## Wiles meets his match

A brief return to the theme of mathematics in literature: I can’t resist sharing what is, by a long way, the silliest piece of fictional mathematics I have ever come across. It comes in “The Girl Who Played With Fire,” by the late Stieg Larsson, translated (not very well) by someone called Reg Keeling. Here is a little piece of advice for any author who wants to incorporate mathematics into a novel. If you don’t want what you write to be risibly unrealistic, it is not enough to read popular science books: you must also run what you write past a mathematician.

And here is the passage in question.

Salander began her advance towards the house, moving in a circle through the woods. She had gone about a hundred and fifty metres when suddenly she stopped in mid-stride.

In the margin of his copy of Arithmetica, Pierre de Fermat had jotted the words I have a truly marvellous demonstration of this proposition which this margin is too narrow to contain.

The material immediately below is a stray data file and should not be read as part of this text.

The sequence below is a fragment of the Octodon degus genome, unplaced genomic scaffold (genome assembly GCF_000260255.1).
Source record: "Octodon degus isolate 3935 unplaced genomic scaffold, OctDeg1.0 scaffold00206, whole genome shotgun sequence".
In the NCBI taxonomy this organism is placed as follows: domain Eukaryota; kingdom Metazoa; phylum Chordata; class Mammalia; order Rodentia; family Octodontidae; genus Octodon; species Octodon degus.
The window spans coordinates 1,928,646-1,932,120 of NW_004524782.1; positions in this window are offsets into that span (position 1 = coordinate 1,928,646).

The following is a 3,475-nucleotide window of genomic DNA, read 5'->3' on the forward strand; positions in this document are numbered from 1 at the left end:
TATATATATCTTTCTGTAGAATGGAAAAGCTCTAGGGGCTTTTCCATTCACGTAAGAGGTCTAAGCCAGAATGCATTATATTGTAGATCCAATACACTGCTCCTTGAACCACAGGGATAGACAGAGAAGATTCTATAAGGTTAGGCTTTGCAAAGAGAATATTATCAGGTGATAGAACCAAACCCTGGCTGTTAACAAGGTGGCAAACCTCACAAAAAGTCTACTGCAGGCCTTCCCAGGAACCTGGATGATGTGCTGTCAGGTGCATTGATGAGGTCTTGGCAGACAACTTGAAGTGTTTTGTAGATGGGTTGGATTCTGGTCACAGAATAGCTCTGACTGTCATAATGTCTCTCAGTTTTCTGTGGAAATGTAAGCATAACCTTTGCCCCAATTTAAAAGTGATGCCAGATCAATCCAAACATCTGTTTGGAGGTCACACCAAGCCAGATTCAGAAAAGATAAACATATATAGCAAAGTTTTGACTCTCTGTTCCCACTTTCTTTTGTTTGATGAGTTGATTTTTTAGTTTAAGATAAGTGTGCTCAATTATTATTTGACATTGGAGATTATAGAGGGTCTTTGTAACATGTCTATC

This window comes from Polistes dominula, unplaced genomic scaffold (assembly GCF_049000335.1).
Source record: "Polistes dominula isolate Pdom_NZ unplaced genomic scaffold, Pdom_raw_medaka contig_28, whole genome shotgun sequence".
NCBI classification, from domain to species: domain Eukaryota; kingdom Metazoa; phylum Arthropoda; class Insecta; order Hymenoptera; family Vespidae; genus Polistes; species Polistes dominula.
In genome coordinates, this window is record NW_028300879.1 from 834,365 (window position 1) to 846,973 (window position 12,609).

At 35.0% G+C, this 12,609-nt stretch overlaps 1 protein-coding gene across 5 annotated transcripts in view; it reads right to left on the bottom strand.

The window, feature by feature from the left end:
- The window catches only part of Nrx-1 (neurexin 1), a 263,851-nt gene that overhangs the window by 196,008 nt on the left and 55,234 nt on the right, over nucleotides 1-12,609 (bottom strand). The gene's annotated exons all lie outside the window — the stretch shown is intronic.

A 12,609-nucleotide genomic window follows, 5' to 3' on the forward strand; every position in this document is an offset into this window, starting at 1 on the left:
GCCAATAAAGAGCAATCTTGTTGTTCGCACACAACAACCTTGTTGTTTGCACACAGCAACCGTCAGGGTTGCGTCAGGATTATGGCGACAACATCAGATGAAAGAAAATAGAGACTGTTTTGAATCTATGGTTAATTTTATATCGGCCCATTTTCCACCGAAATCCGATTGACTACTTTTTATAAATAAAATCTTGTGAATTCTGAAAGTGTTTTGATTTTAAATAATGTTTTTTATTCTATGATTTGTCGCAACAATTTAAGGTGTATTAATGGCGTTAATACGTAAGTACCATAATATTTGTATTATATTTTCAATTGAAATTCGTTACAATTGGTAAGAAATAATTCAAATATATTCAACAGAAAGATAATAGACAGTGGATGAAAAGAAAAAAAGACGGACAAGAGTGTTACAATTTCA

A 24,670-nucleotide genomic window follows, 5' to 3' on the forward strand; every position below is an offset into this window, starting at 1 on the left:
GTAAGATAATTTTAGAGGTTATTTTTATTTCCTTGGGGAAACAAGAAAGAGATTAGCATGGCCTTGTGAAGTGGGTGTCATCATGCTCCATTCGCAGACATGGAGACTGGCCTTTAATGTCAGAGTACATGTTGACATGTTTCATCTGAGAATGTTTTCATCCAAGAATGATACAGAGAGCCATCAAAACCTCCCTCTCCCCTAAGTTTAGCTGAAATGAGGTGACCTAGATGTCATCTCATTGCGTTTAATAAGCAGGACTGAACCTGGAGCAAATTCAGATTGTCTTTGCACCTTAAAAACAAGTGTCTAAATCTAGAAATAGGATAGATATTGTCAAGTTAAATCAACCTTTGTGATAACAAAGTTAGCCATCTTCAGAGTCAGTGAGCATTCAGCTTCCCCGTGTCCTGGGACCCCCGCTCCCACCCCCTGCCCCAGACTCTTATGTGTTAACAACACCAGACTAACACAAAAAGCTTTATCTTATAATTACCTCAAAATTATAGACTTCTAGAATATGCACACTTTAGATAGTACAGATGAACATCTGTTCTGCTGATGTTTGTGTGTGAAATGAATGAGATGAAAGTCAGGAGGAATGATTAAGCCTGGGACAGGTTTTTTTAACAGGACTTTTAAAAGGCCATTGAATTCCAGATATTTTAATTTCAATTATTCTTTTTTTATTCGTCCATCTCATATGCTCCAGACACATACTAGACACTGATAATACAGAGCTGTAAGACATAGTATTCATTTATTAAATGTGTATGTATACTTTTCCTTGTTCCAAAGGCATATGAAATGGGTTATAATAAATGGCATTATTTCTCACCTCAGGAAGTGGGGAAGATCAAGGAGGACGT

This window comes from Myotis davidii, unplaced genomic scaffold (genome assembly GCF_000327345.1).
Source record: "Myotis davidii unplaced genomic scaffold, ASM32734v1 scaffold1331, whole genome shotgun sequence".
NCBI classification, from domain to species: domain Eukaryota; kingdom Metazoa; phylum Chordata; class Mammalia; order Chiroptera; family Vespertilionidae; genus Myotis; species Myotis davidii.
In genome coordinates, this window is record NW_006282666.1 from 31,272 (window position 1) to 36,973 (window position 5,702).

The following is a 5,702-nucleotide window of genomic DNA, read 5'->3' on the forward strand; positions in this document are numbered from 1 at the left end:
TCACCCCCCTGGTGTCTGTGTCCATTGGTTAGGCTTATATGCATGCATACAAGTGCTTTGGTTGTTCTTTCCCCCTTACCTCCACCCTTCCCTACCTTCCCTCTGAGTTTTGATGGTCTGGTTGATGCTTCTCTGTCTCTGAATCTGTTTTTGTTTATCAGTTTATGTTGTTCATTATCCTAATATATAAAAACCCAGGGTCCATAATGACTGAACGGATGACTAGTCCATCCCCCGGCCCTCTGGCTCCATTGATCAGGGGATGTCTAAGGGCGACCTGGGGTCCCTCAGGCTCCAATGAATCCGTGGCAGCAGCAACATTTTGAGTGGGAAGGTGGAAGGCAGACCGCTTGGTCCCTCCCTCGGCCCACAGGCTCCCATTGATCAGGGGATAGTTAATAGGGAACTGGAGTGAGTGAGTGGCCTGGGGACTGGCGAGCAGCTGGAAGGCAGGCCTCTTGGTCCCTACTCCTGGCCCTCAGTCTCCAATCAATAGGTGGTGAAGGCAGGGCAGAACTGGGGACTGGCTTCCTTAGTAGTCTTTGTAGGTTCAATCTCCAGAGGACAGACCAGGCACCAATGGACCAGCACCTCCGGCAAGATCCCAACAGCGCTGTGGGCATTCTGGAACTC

The square had been converted to a cube, $(x^3+y^3=z^3),$ and mathematicians had spent centuries looking for the answer to Fermat’s riddle. By the time Andrew Wiles solved the puzzle in the 1990s, he had been at it for ten years using the world’s most advanced computer programme.

And all of a sudden she understood. The answer was so disarmingly simple. A game with numbers that lined up and then fell into place in a simple formula that was most similar to a rebus.

Fermat had no computer, of course, and Wiles’s solution was based on mathematics that had not been invented when Fermat formulated his theorem. Fermat would never have been able to produce the proof that Wiles had presented. Fermat’s solution was quite different.

She was so stunned that she had to sit down on a tree stump. She gazed straight ahead as she checked the equation.

So that’s what he meant. No wonder mathematicians were tearing out their hair.

Then she giggled.

A philosopher would have had a better chance of solving this riddle.

She wished she could have known Fermat.